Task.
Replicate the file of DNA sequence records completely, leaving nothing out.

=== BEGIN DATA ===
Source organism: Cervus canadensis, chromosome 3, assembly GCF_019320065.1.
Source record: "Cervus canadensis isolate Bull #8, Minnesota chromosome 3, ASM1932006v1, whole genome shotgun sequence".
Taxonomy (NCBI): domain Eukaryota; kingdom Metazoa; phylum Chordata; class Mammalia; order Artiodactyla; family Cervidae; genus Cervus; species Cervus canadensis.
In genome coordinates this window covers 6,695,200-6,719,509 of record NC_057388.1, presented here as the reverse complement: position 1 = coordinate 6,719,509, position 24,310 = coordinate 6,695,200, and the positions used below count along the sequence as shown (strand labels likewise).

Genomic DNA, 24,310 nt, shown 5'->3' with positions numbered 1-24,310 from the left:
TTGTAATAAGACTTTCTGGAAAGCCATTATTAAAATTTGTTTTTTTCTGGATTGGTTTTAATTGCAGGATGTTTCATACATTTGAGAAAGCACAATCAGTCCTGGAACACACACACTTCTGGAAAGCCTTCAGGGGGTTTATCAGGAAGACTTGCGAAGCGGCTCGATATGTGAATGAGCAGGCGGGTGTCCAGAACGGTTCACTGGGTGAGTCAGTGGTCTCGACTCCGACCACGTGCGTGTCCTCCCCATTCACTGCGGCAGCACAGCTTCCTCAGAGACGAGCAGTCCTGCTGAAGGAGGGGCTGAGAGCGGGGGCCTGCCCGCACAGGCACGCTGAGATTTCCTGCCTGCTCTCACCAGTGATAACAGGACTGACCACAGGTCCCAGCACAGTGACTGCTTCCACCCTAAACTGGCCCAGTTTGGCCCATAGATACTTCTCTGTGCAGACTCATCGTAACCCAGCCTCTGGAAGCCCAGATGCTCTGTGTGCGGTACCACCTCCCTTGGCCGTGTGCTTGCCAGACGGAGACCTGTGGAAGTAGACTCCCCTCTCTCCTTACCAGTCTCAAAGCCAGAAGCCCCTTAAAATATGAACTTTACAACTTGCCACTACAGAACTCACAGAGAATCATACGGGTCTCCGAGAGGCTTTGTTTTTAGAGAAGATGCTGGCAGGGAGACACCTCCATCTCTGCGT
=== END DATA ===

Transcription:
Source organism: Cervus canadensis, chromosome 3, assembly GCF_019320065.1.
Source record: "Cervus canadensis isolate Bull #8, Minnesota chromosome 3, ASM1932006v1, whole genome shotgun sequence".
Taxonomy (NCBI): domain Eukaryota; kingdom Metazoa; phylum Chordata; class Mammalia; order Artiodactyla; family Cervidae; genus Cervus; species Cervus canadensis.
In genome coordinates this window covers 6,695,200-6,719,509 of record NC_057388.1, presented here as the reverse complement: position 1 = coordinate 6,719,509, position 24,310 = coordinate 6,695,200, and the positions used below count along the sequence as shown (strand labels likewise).

Genomic DNA, 24,310 nt, shown 5'->3' with positions numbered 1-24,310 from the left:
TTGTAATAAGACTTTCTGGAAAGCCATTATTAAAATTTGTTTTTTTCTGGATTGGTTTTAATTGCAGGATGTTTCATACATTTGAGAAAGCACAATCAGTCCTGGAACACACACACTTCTGGAAAGCCTTCAGGGGGTTTATCAGGAAGACTTGCGAAGCGGCTCGATATGTGAATGAGCAGGCGGGTGTCCAGAACGGTTCACTGGGTGAGTCAGTGGTCTCGACTCCGACCACGTGCGTGTCCTCCCCATTCACTGCGGCAGCACAGCTTCCTCAGAGACGAGCAGTCCTGCTGAAGGAGGGGCTGAGAGCGGGGGCCTGCCCGCACAGGCACGCTGAGATTTCCTGCCTGCTCTCACCAGTGATAACAGGACTGACCACAGGTCCCAGCACAGTGACTGCTTCCACCCTAAACTGGCCCAGTTTGGCCCATAGATACTTCTCTGTGCAGACTCATCGTAACCCAGCCTCTGGAAGCCCAGATGCTCTGTGTGCGGTACCACCTCCCTTGGCCGTGTGCTTGCCAGACGGAGACCTGTGGAAGTAGACTCCCCTCTCTCCTTACCAGTCTCAAAGCCAGAAGCCCCTTAAAATATGAACTTTACAACTTGCCACTACAGAACTCACAGAGAATCATACGGGTCTCCGAGAGGCTTTGTTTTTAGAGAAGATGCTGGCAGGGAGACACCTCCATCTCTGCGT